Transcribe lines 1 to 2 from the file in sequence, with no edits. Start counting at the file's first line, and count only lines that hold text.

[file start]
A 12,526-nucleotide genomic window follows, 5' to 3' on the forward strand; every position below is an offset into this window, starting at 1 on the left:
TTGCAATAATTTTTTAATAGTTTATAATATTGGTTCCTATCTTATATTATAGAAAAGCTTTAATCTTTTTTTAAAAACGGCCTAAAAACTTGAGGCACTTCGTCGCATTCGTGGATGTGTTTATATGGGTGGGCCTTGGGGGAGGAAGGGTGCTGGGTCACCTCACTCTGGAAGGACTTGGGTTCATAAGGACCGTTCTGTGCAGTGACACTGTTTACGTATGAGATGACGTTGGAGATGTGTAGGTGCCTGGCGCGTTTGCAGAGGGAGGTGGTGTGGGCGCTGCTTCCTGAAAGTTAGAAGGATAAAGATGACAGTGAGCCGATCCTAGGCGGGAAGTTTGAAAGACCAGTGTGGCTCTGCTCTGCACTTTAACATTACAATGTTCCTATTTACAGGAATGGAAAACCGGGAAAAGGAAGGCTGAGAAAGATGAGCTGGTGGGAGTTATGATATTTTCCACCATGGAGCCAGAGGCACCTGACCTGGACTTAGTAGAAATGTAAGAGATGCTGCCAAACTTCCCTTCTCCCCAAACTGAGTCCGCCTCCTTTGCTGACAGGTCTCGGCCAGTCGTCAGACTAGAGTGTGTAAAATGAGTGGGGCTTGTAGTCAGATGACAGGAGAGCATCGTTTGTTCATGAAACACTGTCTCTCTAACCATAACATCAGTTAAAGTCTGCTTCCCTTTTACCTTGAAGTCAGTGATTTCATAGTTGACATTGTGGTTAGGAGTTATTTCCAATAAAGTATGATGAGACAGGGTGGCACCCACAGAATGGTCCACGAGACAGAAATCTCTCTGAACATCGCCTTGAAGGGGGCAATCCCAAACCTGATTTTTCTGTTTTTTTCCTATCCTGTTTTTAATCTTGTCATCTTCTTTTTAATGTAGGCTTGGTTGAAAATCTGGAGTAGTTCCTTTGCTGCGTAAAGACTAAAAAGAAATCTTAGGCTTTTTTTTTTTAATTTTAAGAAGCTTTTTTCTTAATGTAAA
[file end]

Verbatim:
A 12,526-nucleotide genomic window follows, 5' to 3' on the forward strand; every position below is an offset into this window, starting at 1 on the left:
TTGCAATAATTTTTTAATAGTTTATAATATTGGTTCCTATCTTATATTATAGAAAAGCTTTAATCTTTTTTTAAAAACGGCCTAAAAACTTGAGGCACTTCGTCGCATTCGTGGATGTGTTTATATGGGTGGGCCTTGGGGGAGGAAGGGTGCTGGGTCACCTCACTCTGGAAGGACTTGGGTTCATAAGGACCGTTCTGTGCAGTGACACTGTTTACGTATGAGATGACGTTGGAGATGTGTAGGTGCCTGGCGCGTTTGCAGAGGGAGGTGGTGTGGGCGCTGCTTCCTGAAAGTTAGAAGGATAAAGATGACAGTGAGCCGATCCTAGGCGGGAAGTTTGAAAGACCAGTGTGGCTCTGCTCTGCACTTTAACATTACAATGTTCCTATTTACAGGAATGGAAAACCGGGAAAAGGAAGGCTGAGAAAGATGAGCTGGTGGGAGTTATGATATTTTCCACCATGGAGCCAGAGGCACCTGACCTGGACTTAGTAGAAATGTAAGAGATGCTGCCAAACTTCCCTTCTCCCCAAACTGAGTCCGCCTCCTTTGCTGACAGGTCTCGGCCAGTCGTCAGACTAGAGTGTGTAAAATGAGTGGGGCTTGTAGTCAGATGACAGGAGAGCATCGTTTGTTCATGAAACACTGTCTCTCTAACCATAACATCAGTTAAAGTCTGCTTCCCTTTTACCTTGAAGTCAGTGATTTCATAGTTGACATTGTGGTTAGGAGTTATTTCCAATAAAGTATGATGAGACAGGGTGGCACCCACAGAATGGTCCACGAGACAGAAATCTCTCTGAACATCGCCTTGAAGGGGGCAATCCCAAACCTGATTTTTCTGTTTTTTTCCTATCCTGTTTTTAATCTTGTCATCTTCTTTTTAATGTAGGCTTGGTTGAAAATCTGGAGTAGTTCCTTTGCTGCGTAAAGACTAAAAAGAAATCTTAGGCTTTTTTTTTTTAATTTTAAGAAGCTTTTTTCTTAATGTAAA